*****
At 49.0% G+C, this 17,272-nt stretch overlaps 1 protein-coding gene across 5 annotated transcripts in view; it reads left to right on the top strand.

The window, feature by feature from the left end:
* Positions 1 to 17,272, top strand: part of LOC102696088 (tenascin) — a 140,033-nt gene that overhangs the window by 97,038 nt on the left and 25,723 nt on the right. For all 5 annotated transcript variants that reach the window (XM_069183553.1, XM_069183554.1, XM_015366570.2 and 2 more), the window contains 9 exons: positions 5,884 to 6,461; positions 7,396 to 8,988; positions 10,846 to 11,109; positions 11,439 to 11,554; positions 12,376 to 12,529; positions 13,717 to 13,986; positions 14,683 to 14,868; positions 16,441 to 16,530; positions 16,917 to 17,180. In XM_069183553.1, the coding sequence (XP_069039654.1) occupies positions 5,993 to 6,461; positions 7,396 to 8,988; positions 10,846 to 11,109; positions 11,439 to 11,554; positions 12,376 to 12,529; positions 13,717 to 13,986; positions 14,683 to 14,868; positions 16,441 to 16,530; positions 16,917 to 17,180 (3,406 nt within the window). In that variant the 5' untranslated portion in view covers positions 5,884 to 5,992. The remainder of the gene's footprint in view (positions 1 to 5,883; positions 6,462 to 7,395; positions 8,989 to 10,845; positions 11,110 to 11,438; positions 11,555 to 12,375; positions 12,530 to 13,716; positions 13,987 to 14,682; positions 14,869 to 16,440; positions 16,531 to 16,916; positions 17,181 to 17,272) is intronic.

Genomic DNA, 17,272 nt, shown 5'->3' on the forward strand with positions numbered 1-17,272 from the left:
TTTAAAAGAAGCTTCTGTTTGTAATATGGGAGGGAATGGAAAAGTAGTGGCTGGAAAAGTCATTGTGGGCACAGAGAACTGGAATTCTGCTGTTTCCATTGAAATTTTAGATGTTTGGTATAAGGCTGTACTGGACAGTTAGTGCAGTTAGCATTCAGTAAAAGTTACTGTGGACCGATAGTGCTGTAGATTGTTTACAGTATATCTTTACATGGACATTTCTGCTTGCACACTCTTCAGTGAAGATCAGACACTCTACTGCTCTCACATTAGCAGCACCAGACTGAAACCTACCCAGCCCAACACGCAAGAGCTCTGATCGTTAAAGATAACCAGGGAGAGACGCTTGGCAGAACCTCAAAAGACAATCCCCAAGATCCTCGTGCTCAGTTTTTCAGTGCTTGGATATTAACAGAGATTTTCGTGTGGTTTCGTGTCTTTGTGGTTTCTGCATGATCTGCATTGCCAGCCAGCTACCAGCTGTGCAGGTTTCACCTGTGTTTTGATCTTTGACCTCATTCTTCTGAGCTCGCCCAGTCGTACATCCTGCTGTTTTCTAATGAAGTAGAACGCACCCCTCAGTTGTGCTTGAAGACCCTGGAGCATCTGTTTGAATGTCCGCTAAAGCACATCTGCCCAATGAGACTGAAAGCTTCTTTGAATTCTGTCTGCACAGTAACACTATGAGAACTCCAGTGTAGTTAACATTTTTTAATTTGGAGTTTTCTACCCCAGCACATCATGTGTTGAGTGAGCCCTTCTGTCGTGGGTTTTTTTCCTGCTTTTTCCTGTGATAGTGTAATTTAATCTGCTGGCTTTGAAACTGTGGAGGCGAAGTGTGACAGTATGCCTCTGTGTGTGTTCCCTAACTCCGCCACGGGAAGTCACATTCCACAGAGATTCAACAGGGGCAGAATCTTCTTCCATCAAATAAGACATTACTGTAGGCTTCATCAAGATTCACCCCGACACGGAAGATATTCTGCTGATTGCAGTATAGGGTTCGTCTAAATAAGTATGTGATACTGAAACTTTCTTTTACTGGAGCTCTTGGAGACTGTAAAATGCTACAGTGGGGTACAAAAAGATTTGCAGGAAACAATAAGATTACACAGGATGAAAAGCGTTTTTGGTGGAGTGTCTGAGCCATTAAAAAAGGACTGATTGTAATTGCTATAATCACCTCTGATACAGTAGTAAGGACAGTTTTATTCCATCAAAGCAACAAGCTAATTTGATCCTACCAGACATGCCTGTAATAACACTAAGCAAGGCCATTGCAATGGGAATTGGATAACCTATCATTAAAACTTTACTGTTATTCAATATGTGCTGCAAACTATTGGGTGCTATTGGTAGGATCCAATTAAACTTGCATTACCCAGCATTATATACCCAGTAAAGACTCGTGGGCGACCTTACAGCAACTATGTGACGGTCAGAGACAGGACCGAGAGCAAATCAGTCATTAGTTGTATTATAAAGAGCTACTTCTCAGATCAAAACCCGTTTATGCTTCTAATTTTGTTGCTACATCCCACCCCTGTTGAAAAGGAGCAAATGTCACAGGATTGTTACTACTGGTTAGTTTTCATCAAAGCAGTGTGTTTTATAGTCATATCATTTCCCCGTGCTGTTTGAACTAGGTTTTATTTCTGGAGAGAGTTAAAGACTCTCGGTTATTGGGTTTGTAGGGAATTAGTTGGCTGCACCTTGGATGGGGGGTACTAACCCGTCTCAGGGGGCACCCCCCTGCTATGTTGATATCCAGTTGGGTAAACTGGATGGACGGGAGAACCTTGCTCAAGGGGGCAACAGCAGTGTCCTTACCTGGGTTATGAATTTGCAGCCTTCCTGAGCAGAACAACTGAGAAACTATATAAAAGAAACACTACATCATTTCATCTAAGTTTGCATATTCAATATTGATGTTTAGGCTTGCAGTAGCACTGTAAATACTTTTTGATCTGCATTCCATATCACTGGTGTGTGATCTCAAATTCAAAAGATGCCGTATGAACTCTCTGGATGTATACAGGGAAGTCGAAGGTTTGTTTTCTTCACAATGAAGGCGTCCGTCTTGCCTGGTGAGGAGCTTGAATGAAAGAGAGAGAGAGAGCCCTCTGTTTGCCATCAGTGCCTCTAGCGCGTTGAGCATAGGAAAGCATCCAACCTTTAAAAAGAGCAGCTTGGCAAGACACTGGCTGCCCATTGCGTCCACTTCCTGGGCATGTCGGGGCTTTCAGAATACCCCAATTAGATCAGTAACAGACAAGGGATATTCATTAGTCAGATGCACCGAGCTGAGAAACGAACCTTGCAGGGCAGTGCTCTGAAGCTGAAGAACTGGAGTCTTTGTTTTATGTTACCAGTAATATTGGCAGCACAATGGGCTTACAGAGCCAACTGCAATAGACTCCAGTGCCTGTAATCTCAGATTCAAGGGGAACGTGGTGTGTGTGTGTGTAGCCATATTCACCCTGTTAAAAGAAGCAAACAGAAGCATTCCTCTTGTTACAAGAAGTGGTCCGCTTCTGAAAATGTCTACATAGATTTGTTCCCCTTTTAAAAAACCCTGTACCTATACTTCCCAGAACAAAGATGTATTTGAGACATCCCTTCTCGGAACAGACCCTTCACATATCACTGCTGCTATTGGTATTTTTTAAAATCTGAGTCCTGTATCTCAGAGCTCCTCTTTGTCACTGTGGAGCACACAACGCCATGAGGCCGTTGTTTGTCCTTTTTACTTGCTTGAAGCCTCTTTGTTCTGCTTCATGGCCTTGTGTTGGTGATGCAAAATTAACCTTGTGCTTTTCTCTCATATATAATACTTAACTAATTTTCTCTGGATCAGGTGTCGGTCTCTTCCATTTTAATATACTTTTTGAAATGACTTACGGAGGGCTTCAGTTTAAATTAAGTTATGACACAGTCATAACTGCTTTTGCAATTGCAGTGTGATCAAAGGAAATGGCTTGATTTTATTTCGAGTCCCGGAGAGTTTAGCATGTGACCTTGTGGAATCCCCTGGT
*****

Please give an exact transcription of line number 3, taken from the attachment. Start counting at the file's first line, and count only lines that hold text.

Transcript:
* Positions 1 to 17,272, top strand: part of LOC102696088 (tenascin) — a 140,033-nt gene that overhangs the window by 97,038 nt on the left and 25,723 nt on the right. For all 5 annotated transcript variants that reach the window (XM_069183553.1, XM_069183554.1, XM_015366570.2 and 2 more), the window contains 9 exons: positions 5,884 to 6,461; positions 7,396 to 8,988; positions 10,846 to 11,109; positions 11,439 to 11,554; positions 12,376 to 12,529; positions 13,717 to 13,986; positions 14,683 to 14,868; positions 16,441 to 16,530; positions 16,917 to 17,180. In XM_069183553.1, the coding sequence (XP_069039654.1) occupies positions 5,993 to 6,461; positions 7,396 to 8,988; positions 10,846 to 11,109; positions 11,439 to 11,554; positions 12,376 to 12,529; positions 13,717 to 13,986; positions 14,683 to 14,868; positions 16,441 to 16,530; positions 16,917 to 17,180 (3,406 nt within the window). In that variant the 5' untranslated portion in view covers positions 5,884 to 5,992. The remainder of the gene's footprint in view (positions 1 to 5,883; positions 6,462 to 7,395; positions 8,989 to 10,845; positions 11,110 to 11,438; positions 11,555 to 12,375; positions 12,530 to 13,716; positions 13,987 to 14,682; positions 14,869 to 16,440; positions 16,531 to 16,916; positions 17,181 to 17,272) is intronic.